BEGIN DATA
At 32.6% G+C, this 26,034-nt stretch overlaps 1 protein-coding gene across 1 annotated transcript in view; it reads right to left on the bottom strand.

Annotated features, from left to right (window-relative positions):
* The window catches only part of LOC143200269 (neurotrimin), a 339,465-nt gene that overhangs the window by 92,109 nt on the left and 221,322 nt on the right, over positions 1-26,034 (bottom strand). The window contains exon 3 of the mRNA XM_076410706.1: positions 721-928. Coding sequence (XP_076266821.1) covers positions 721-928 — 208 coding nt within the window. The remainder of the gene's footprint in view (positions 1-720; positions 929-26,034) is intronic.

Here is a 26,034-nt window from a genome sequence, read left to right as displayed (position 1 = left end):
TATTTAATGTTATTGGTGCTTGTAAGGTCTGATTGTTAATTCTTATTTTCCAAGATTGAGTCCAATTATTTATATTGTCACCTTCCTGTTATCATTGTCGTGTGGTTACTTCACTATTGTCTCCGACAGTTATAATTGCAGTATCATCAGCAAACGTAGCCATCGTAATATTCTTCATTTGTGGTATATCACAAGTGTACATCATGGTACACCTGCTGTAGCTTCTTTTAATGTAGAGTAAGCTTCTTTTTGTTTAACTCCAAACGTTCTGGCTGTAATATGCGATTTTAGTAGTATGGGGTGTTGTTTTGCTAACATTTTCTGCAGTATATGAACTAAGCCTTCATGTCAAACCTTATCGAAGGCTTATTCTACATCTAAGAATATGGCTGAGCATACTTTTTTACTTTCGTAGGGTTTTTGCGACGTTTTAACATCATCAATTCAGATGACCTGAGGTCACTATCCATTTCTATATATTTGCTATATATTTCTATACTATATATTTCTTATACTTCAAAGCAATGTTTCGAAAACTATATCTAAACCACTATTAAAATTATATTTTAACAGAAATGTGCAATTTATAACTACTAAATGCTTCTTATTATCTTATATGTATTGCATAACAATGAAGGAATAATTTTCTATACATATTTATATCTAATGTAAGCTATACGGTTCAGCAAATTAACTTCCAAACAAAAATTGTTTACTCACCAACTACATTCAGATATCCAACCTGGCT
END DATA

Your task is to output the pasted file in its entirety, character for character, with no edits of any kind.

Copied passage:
At 32.6% G+C, this 26,034-nt stretch overlaps 1 protein-coding gene across 1 annotated transcript in view; it reads right to left on the bottom strand.

Annotated features, from left to right (window-relative positions):
* The window catches only part of LOC143200269 (neurotrimin), a 339,465-nt gene that overhangs the window by 92,109 nt on the left and 221,322 nt on the right, over positions 1-26,034 (bottom strand). The window contains exon 3 of the mRNA XM_076410706.1: positions 721-928. Coding sequence (XP_076266821.1) covers positions 721-928 — 208 coding nt within the window. The remainder of the gene's footprint in view (positions 1-720; positions 929-26,034) is intronic.

Here is a 26,034-nt window from a genome sequence, read left to right as displayed (position 1 = left end):
TATTTAATGTTATTGGTGCTTGTAAGGTCTGATTGTTAATTCTTATTTTCCAAGATTGAGTCCAATTATTTATATTGTCACCTTCCTGTTATCATTGTCGTGTGGTTACTTCACTATTGTCTCCGACAGTTATAATTGCAGTATCATCAGCAAACGTAGCCATCGTAATATTCTTCATTTGTGGTATATCACAAGTGTACATCATGGTACACCTGCTGTAGCTTCTTTTAATGTAGAGTAAGCTTCTTTTTGTTTAACTCCAAACGTTCTGGCTGTAATATGCGATTTTAGTAGTATGGGGTGTTGTTTTGCTAACATTTTCTGCAGTATATGAACTAAGCCTTCATGTCAAACCTTATCGAAGGCTTATTCTACATCTAAGAATATGGCTGAGCATACTTTTTTACTTTCGTAGGGTTTTTGCGACGTTTTAACATCATCAATTCAGATGACCTGAGGTCACTATCCATTTCTATATATTTGCTATATATTTCTATACTATATATTTCTTATACTTCAAAGCAATGTTTCGAAAACTATATCTAAACCACTATTAAAATTATATTTTAACAGAAATGTGCAATTTATAACTACTAAATGCTTCTTATTATCTTATATGTATTGCATAACAATGAAGGAATAATTTTCTATACATATTTATATCTAATGTAAGCTATACGGTTCAGCAAATTAACTTCCAAACAAAAATTGTTTACTCACCAACTACATTCAGATATCCAACCTGGCT